July 20, 2011

3 Non-Spiritual Remedies for the Common Funk.

Photo credit: Bruno Postigo

How to practice being a sane person without a spiritual bone in your body.

Everybody slips into a funk from time to time. I’m talking about an “ignore every call-I don’t wanna meditate, I’m watchin’ Law & Order and eatin’ ice cream” kinda funk. These bad moods are to be expected. They’re the mental equivalent of the common cold.

Often times these funks are immune to the formalities of our spiritual practice. Not because our formal practice is impotent in the face of a rotten attitude, but because we lack the inspiration and/or motivation to stop eating Cheetos and get off the couch! Some pretentious ass “spiritual” friend of yours might suggest, “Why don’t you try meditating on the couch…you know, like mindful of every chip you eat.” So, let me rephrase my previous statement: We lack the required inspiration and/or motivation to do something we don’t want to do.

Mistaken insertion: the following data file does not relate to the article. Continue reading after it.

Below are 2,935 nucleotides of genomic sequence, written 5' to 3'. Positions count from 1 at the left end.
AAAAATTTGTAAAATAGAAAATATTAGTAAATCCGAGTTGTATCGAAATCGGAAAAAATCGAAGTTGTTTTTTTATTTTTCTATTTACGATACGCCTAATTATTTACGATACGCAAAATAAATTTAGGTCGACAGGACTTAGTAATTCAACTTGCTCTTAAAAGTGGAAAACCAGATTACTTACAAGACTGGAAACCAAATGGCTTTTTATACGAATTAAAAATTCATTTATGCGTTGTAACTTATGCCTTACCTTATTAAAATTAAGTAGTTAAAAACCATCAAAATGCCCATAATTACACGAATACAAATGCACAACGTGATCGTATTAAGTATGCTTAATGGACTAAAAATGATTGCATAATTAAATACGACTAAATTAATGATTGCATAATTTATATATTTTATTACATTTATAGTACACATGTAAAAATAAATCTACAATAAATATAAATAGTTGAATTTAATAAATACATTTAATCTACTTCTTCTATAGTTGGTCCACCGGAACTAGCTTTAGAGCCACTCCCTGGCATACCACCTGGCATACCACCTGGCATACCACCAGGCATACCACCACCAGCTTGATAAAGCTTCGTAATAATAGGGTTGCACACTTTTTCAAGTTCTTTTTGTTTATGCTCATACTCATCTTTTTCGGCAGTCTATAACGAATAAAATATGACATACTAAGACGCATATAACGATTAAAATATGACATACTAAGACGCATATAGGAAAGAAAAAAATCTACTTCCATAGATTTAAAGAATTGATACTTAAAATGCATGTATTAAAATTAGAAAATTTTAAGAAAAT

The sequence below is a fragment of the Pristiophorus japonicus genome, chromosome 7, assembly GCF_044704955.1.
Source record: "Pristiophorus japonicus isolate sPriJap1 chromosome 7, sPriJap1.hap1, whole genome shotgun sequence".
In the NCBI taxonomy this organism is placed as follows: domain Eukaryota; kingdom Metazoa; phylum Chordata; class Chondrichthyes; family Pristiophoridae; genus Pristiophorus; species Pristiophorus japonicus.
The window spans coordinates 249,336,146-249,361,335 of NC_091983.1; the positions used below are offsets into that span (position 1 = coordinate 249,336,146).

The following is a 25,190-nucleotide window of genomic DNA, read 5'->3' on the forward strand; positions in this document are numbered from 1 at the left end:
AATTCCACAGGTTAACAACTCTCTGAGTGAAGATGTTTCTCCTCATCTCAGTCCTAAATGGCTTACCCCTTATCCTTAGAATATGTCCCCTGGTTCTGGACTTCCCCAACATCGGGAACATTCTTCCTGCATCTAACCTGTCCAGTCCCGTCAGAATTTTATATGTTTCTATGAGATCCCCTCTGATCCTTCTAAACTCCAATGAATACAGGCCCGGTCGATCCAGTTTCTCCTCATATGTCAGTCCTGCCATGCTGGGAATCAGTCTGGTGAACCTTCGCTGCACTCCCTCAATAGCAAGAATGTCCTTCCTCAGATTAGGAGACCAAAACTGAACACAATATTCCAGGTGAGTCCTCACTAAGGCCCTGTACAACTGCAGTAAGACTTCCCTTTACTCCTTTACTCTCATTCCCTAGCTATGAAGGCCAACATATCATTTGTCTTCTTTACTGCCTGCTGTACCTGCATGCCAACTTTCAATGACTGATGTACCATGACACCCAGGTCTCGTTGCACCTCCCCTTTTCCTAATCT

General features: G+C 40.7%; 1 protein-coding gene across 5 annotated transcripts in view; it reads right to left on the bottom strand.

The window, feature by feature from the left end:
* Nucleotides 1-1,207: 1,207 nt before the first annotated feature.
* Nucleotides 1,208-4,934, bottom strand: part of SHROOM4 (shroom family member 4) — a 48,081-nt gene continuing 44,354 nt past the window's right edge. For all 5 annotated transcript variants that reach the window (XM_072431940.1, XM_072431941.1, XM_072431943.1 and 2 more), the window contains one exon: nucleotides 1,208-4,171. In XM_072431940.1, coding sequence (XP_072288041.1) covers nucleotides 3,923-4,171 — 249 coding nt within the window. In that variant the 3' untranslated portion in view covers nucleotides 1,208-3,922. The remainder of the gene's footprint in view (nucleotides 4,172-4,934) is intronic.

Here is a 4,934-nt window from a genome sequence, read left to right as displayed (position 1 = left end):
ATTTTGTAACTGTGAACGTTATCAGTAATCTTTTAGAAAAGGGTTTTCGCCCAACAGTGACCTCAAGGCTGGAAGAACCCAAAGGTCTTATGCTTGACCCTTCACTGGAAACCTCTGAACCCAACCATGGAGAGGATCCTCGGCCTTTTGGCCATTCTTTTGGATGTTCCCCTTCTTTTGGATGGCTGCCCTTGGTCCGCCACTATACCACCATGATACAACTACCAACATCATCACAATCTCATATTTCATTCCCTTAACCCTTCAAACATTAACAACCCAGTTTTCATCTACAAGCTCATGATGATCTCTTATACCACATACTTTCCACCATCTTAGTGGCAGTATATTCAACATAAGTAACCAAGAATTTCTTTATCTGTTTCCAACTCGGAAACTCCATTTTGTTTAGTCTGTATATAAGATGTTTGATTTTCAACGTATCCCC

These bad moods are incredibly rigid, self-centered states of mind. When we are possessed by one of these shitty attitudes we have a very definite idea about how things should be, and at the present moment, things do not even remotely resemble our expectations. We get trapped in our heads, thinking about what we think, until we are so far removed from reality that we can no longer distinguish between actuality and figments of our imagination. Insanity begins to dominate, as the entire field of awareness is reduced to a bitter pattern of thought revolving around some form of disappointment, which emerged as the result of a disagreement between reality and an extremely narrow idea we held about ourselves. In short, when something doesn’t go “our way” we develop an obsessively resentful form of tunnel vision. This is what I mean by rigid.